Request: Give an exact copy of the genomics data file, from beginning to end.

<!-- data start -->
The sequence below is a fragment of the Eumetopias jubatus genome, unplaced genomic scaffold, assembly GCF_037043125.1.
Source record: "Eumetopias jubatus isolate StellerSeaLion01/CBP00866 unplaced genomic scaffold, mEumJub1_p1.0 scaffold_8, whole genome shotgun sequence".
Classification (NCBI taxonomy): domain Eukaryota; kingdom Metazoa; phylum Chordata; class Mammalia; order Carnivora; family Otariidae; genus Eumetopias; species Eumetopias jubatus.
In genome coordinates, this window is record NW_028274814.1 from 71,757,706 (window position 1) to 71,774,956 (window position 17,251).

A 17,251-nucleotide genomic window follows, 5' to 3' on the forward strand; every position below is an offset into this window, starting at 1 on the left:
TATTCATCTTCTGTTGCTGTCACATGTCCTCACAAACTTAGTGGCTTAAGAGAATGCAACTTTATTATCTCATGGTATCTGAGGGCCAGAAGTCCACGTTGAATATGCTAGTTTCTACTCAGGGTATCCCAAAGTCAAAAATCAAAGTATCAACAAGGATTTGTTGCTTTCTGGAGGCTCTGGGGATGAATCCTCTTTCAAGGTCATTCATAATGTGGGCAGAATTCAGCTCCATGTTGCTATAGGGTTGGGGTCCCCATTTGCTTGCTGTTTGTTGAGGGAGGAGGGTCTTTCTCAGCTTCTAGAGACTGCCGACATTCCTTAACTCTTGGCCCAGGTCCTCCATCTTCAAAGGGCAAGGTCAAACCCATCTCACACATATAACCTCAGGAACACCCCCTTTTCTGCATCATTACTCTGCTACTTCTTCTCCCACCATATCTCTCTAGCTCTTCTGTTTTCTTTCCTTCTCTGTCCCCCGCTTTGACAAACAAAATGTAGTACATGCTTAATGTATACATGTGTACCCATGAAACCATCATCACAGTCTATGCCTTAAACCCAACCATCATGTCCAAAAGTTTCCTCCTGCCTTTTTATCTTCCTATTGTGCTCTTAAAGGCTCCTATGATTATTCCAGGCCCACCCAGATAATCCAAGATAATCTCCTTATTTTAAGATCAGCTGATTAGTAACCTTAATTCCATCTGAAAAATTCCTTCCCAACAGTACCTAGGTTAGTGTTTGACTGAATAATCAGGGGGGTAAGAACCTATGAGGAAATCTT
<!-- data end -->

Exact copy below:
The sequence below is a fragment of the Eumetopias jubatus genome, unplaced genomic scaffold, assembly GCF_037043125.1.
Source record: "Eumetopias jubatus isolate StellerSeaLion01/CBP00866 unplaced genomic scaffold, mEumJub1_p1.0 scaffold_8, whole genome shotgun sequence".
Classification (NCBI taxonomy): domain Eukaryota; kingdom Metazoa; phylum Chordata; class Mammalia; order Carnivora; family Otariidae; genus Eumetopias; species Eumetopias jubatus.
In genome coordinates, this window is record NW_028274814.1 from 71,757,706 (window position 1) to 71,774,956 (window position 17,251).

A 17,251-nucleotide genomic window follows, 5' to 3' on the forward strand; every position below is an offset into this window, starting at 1 on the left:
TATTCATCTTCTGTTGCTGTCACATGTCCTCACAAACTTAGTGGCTTAAGAGAATGCAACTTTATTATCTCATGGTATCTGAGGGCCAGAAGTCCACGTTGAATATGCTAGTTTCTACTCAGGGTATCCCAAAGTCAAAAATCAAAGTATCAACAAGGATTTGTTGCTTTCTGGAGGCTCTGGGGATGAATCCTCTTTCAAGGTCATTCATAATGTGGGCAGAATTCAGCTCCATGTTGCTATAGGGTTGGGGTCCCCATTTGCTTGCTGTTTGTTGAGGGAGGAGGGTCTTTCTCAGCTTCTAGAGACTGCCGACATTCCTTAACTCTTGGCCCAGGTCCTCCATCTTCAAAGGGCAAGGTCAAACCCATCTCACACATATAACCTCAGGAACACCCCCTTTTCTGCATCATTACTCTGCTACTTCTTCTCCCACCATATCTCTCTAGCTCTTCTGTTTTCTTTCCTTCTCTGTCCCCCGCTTTGACAAACAAAATGTAGTACATGCTTAATGTATACATGTGTACCCATGAAACCATCATCACAGTCTATGCCTTAAACCCAACCATCATGTCCAAAAGTTTCCTCCTGCCTTTTTATCTTCCTATTGTGCTCTTAAAGGCTCCTATGATTATTCCAGGCCCACCCAGATAATCCAAGATAATCTCCTTATTTTAAGATCAGCTGATTAGTAACCTTAATTCCATCTGAAAAATTCCTTCCCAACAGTACCTAGGTTAGTGTTTGACTGAATAATCAGGGGGGTAAGAACCTATGAGGAAATCTT